5. What is a desktop environment, session and shell?
  • Ubuntu package does not contains Gnome, its default is Unity. I want to know does Ubuntu Gnome contains Unity alongside of its default Gnome? Mar 24, 2017 at 5:32

GNOME is a project that provide support GNOME desktop environment, which in turn uses the GNOME Shell as default shell. I will presume you are talking about the differences between the Unity shell and GNOME Shell (which are the only things that can be accurately compared).

Technically, the only differences is that while GNOME Shell uses mutter/clutter (and sometimes metacity, but is not the default) as window manager, Unity uses Compiz (in fact, Unity is a Compiz plugin, but lets forget about that) and the use of NotifyOSD instead of libnotify library. After that, there aren't any other important architectural changes. Both use most of the same libraries (which in turn seems to cause conflicts when you install both), and Unity provides integration with 3rd party services (with the Scope and Lens features).

Then the other differences are purely aesthetics, the use of top bar + launcher/dock (at the left) + dash vs GNOME's top bar + dash, the use of different theming, in general, they try to offer different user experience.

Now, from the institutional point of view, Unity is pushed forward by the Ayatana Project while as I said at the start GNOME Shell is developed by the GNOME project. And that's most of it. So, actually there's more in common between GNOME Shell and Unity than other shells, like kdm, xfwm4, etc.; through there's little in common between Unity shell and Cinnamon (if you ignore the use of GTK3).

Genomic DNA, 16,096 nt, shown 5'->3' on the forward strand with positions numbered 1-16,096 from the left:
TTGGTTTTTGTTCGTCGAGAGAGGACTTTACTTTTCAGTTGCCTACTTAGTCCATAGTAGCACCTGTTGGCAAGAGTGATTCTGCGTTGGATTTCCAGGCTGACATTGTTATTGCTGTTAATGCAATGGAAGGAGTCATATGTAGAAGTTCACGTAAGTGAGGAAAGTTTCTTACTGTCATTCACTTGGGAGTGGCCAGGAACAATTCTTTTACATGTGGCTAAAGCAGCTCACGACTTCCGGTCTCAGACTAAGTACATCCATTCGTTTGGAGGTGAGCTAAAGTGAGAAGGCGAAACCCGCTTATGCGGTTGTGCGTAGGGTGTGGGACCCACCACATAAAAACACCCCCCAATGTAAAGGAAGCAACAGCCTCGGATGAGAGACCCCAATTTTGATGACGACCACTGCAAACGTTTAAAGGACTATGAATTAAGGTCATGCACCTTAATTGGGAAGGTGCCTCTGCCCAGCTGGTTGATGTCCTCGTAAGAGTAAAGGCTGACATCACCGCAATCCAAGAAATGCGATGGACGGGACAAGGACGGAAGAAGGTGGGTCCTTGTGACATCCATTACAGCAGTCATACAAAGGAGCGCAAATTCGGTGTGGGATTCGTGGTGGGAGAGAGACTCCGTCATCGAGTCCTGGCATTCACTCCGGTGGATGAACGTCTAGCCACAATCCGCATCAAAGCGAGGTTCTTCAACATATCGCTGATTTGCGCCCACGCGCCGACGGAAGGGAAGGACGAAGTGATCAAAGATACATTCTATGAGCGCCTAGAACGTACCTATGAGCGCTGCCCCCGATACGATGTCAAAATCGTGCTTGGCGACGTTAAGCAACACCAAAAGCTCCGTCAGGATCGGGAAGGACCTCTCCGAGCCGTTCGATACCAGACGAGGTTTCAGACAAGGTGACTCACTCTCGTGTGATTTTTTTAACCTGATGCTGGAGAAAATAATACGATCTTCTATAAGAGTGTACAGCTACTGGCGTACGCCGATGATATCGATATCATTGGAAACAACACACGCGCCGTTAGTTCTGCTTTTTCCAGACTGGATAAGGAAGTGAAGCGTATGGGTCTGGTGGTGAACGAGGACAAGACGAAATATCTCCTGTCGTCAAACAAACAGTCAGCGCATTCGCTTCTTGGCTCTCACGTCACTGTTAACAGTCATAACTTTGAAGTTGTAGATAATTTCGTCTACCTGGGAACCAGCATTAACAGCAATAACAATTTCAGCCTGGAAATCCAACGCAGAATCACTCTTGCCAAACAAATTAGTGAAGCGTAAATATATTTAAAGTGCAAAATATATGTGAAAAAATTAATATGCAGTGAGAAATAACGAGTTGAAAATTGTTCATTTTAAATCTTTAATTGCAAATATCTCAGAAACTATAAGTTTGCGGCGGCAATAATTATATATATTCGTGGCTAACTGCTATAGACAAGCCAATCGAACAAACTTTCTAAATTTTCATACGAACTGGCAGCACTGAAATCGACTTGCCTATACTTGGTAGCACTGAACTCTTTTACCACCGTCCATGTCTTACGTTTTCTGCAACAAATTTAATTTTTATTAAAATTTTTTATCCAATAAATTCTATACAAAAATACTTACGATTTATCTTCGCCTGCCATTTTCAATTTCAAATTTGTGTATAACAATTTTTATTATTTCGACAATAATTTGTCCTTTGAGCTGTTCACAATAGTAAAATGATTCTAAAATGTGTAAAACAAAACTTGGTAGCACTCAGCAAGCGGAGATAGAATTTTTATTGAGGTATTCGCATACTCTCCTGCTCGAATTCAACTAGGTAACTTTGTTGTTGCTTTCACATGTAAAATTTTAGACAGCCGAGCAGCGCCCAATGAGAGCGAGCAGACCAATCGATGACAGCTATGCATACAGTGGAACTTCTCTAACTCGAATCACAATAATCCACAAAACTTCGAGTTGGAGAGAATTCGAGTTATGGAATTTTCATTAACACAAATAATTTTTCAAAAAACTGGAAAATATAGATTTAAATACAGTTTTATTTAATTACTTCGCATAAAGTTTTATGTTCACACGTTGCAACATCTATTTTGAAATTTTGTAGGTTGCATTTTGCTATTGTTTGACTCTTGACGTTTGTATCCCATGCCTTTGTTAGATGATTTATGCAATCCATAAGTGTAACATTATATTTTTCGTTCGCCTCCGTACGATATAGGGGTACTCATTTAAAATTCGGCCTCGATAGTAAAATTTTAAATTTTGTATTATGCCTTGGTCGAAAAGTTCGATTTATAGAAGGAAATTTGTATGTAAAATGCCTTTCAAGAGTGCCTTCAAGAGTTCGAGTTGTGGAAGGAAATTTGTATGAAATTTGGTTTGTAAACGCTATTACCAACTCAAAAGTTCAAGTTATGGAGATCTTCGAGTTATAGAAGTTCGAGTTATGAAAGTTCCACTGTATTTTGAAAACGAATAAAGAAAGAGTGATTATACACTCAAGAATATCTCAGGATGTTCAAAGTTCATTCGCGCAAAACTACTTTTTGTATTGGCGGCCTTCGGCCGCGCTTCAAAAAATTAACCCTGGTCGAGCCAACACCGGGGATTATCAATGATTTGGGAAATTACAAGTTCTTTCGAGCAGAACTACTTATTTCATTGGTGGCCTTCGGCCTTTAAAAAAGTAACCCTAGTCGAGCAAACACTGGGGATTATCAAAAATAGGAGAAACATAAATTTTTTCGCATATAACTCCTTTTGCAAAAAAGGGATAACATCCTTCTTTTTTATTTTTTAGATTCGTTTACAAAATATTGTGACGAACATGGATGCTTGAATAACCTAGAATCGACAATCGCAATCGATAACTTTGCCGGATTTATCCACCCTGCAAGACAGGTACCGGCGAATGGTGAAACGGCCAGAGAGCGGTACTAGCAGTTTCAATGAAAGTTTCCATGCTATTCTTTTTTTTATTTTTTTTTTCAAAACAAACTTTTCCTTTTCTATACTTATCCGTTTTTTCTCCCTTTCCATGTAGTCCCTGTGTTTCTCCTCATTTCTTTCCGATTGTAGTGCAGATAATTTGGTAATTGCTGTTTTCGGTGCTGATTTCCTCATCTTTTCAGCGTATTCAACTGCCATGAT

• what about gnome 2? you get a ton of people who talk about gnome classic and very few people run stock gnome 3 now
    – sbergeron
    Sep 21, 2014 at 22:45
  • @sbergeron really? Stock gnome 2 should be extinct by now (no mayor distro have gnome 2 package) and the question isn't about gnome 2, but plain GNOME (in which case I made a explanatory introduction about the differences). There's nothing in the question body/title that suggest the question is about Gnome 2, nor Ubuntu includes Gnome 2 package, so it's irrelevant.
    – Braiam
    Sep 21, 2014 at 22:55
  • except there are fallback modes, there is mate, and a lot of people talk about gnome as it used to be and that info is VERY useful. I know I would have found it useful as I've used gnome 2 and would have kept it if I could have, and have probably referenced it more times that I can count by now is some places
    – sbergeron
    Sep 21, 2014 at 22:56
  • 1
    The question really has nothing whatsoever to do with gnome 2. Braiam: I was hoping you would highlight the differences between gnome (as a project) and Unity as a DE.
    – Seth
    Sep 21, 2014 at 23:00
  • 1
    If you want to compare GNOME project with anything, it should be Ayatana, not with GNOME shell.
    – Braiam
    Sep 21, 2014 at 23:18

There exist a lot of different desktop environments and window managers for Linux. Gnome used to be the default one for Ubuntu, but in recent versions this has changed to being Unity.